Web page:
Iron out-of Balance in The Elderly


11 Million Americans or more have the genes that can result in too much iron.


Iron deficiency with and without anemia are a key focus areas for Iron Disorders Institute.

Iron out-of Balance in The Elderly

Too Little Iron

Even though anemia is fairly prevalent among elderly persons, the underlying cause is not so easily defined.  Symptoms of fatigue, pale skin, decreased cognitive ability are easily attributed to getting older. Some physicians feel that mildly lowered hemoglobin is normal for an older patient. This may not always be the case. In healthy older persons, hemoglobin levels are generally normal. When anemia is present in older persons it is likely due to some underlying condition that requires further investigation or therapy. Key to understanding anemia in the elderly is the distinction between anemia caused by iron deficiency or anemia caused by inflammation—often called anemia of chronic disease.

Anemia of inflammation or chronic disease

Anemia of inflammation chronic disease is the most common cause of anemia in the elderly. Numerous diseases have inflammation as a consequence; in the elderly some of the more common include acute or chronic infections, arthritis or malignancy. Often in many older cases the underlying disease may not be identified right away. Physicians can mistake the transient condition of inflammation for iron-deficiency anemia and incorrectly prescribe iron pills.

Iron-deficiency anemia

Iron-deficiency is the second most common cause of anemia in the elderly. The most foremost reasons for iron deficiency in this age group are blood loss, nutritional deficiencies, medications, cancer therapies and poor absorption.

Long-term use of aspirin and nonsteroidal anti-inflammatory drugs (NSAIDs) can cause significant bleeding from the digestive tract. Many physicians recommend that patients take one baby aspirin per day as a preventive measure against heart disease. Usually the blood loss from this practice is minute. In cases where aspirin-based drugs are taken several times a day, a person can lose up to a half-cup or more of blood per month. Since a cup of blood contains about 100 to 125 milligrams of iron, an estimated 50 to 60 milligrams of iron can be lost per month in persons with prolonged use of these drugs.

Other causes of blood loss include esophageal varices, ulcers, tumor, colon cancer, diverticular bleeding, or intestinal lesions.

Without blood loss, iron-deficiency anemia takes several years to develop. Inadequate intake or inadequate absorption of iron can occur in older patients who have poor diets, do not eat much meat, or who have subnormal levels of stomach acid. Stomach acid is hydrocloric acid or HCl and is vital to absorption of iron. When HCl is low (hypochlorhydria) or absent (achlorhydria), in time the patient will develop iron-deficiency anemia or pernicious anemia due to B12 deficiency.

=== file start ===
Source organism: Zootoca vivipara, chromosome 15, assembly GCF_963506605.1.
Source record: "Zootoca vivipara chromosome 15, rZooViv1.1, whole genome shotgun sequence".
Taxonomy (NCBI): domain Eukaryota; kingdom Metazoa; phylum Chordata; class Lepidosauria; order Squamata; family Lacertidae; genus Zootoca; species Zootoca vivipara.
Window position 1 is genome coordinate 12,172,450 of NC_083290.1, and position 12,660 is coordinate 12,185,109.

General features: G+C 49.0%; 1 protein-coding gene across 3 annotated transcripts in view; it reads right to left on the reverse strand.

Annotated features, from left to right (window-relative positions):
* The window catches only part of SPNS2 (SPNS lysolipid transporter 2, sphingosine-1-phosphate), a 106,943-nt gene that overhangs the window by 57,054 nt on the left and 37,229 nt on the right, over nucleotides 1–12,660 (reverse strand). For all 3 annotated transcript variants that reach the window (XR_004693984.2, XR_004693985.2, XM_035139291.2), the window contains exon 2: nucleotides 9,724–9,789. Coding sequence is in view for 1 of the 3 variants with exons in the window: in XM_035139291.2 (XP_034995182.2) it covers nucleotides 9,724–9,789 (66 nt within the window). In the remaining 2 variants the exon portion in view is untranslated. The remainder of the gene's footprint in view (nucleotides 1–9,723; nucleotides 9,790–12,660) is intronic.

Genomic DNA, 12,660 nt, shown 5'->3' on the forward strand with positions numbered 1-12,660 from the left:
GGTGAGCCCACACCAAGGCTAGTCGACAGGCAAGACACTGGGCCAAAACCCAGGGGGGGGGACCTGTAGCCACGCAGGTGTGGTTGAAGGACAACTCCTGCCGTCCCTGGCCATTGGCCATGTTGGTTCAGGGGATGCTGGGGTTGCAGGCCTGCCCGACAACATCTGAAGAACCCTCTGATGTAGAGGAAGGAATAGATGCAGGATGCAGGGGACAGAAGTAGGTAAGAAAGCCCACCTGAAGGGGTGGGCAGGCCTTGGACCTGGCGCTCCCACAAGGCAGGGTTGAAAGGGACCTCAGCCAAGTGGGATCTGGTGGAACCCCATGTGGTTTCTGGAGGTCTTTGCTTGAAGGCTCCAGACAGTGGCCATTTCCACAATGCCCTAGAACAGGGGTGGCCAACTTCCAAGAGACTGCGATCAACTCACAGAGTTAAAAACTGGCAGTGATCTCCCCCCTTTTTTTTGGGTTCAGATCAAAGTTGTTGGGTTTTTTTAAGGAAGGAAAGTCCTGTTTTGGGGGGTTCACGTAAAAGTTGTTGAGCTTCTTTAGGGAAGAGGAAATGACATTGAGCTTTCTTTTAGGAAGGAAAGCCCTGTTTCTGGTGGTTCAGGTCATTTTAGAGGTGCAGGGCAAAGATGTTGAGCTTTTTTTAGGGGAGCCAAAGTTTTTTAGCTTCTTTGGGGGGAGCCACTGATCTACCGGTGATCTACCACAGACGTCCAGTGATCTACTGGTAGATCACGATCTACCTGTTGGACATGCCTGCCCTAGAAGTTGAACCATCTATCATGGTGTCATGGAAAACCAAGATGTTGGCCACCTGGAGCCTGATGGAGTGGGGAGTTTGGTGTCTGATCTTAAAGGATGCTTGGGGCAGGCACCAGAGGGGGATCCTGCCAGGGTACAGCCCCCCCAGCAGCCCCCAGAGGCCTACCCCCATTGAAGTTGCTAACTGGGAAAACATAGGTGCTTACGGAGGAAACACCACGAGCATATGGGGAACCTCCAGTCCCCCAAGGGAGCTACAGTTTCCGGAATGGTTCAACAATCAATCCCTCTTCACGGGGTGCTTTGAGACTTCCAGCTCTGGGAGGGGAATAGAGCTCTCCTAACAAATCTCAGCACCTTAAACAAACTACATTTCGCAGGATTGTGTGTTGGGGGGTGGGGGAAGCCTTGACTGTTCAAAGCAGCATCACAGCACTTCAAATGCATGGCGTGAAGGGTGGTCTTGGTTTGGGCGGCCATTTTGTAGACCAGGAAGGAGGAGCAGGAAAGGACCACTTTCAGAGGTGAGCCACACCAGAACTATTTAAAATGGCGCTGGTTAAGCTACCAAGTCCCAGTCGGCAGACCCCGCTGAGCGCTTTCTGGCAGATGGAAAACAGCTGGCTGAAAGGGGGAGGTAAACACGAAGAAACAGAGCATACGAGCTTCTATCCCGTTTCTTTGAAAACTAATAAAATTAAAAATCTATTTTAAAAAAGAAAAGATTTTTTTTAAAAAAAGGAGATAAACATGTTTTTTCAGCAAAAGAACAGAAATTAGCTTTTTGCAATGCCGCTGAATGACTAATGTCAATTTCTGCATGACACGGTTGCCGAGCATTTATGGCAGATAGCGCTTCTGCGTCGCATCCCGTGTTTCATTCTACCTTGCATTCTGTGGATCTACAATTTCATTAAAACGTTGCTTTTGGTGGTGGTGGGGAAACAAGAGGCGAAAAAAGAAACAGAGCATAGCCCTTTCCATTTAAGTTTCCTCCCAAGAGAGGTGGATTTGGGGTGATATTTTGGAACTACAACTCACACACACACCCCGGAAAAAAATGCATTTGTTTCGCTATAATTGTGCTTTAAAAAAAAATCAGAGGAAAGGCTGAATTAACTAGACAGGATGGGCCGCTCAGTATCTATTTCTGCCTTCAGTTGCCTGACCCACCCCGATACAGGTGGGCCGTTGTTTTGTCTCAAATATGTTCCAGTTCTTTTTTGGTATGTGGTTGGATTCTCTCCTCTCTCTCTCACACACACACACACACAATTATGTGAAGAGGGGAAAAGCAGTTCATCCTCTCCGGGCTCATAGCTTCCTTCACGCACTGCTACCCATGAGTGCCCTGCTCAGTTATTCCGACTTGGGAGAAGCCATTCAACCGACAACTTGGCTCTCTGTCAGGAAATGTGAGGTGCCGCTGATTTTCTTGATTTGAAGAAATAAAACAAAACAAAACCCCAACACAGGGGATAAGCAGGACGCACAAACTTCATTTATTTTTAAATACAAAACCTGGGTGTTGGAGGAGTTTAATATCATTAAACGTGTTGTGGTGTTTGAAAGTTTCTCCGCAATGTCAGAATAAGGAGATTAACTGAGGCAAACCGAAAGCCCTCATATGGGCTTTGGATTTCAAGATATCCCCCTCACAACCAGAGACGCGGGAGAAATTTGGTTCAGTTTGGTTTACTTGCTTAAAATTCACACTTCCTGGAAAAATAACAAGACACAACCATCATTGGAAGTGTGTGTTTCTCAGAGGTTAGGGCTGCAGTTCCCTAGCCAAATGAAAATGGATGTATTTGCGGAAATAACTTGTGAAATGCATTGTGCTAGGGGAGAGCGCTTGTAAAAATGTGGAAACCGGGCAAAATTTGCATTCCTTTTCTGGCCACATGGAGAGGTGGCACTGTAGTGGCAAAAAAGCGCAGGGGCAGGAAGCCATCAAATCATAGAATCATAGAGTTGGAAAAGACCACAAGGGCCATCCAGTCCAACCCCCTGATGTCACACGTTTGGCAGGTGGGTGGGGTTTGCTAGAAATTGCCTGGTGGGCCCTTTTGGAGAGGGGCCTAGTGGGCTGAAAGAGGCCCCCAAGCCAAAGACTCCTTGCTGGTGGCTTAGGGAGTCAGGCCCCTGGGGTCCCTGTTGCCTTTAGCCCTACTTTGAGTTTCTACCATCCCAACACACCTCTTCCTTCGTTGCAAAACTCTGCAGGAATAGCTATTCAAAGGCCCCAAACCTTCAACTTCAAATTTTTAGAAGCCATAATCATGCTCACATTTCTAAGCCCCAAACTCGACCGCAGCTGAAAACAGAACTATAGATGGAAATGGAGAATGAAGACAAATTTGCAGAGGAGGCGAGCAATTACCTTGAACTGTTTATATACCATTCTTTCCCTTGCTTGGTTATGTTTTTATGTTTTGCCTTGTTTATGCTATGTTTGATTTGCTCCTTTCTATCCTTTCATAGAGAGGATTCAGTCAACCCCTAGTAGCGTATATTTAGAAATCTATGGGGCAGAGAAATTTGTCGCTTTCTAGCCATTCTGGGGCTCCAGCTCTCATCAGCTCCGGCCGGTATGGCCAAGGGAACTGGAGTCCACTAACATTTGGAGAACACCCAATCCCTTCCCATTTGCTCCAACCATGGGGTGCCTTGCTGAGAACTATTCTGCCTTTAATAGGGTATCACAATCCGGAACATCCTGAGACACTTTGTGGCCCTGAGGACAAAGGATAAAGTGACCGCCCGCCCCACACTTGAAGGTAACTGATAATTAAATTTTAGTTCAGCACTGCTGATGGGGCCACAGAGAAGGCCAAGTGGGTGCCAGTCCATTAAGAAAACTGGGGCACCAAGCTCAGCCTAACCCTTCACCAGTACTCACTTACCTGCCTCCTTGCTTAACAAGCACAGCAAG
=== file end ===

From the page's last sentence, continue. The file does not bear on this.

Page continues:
Iron-deficiency is suspected when the serum ferritin is less than 15 ng/mL. Locating the source of bleeding is successful in many patients, but in as many as 40 percent of cases, the source of bleeding is not found.

Nutritional deficiencies

Elderly people who consume diets limited in variety are at risk for various nutritional deficiencies that can contribute to anemia. The two most common nutritional anemia seen in the elderly are the B vitamins, especially B12, or folate; zinc and iron.



Diseases or conditions that can lead to iron deficiency

Lack of hydrochloric acid (stomach acid) can affect nutrient absorption as nutrients need an acidic environment to be absorbed. Taking medications that reduce stomach acidity or the surgical removal of portions of the stomach or small intestine can impair absorption. Other contributors to anemia in the elderly include alcohol abuse, prolonged Helicobacter pylori infection, chemotherapy, medications such as anticonvulsants, celiac sprue disease, poor kidney function, cancer, hypo or hyperthyroidism.

In our book Iron Disorders Institute Guide to Anemia discussed more fully are diseases or conditions that can lead to iron deficiency with or without anemia or complicated iron balance such as:  myelodysplastic syndromes, cancer or cancer treatment, kidney disease, hormone imbalances, bone marrow failure, autoimmune disease, infection, bleeding disorders, alcohol abuse, drug abuse,     drug interference, inherited or acquired diseases that interfere with blood cell formation or management, anemia of inflammation or chronic disease.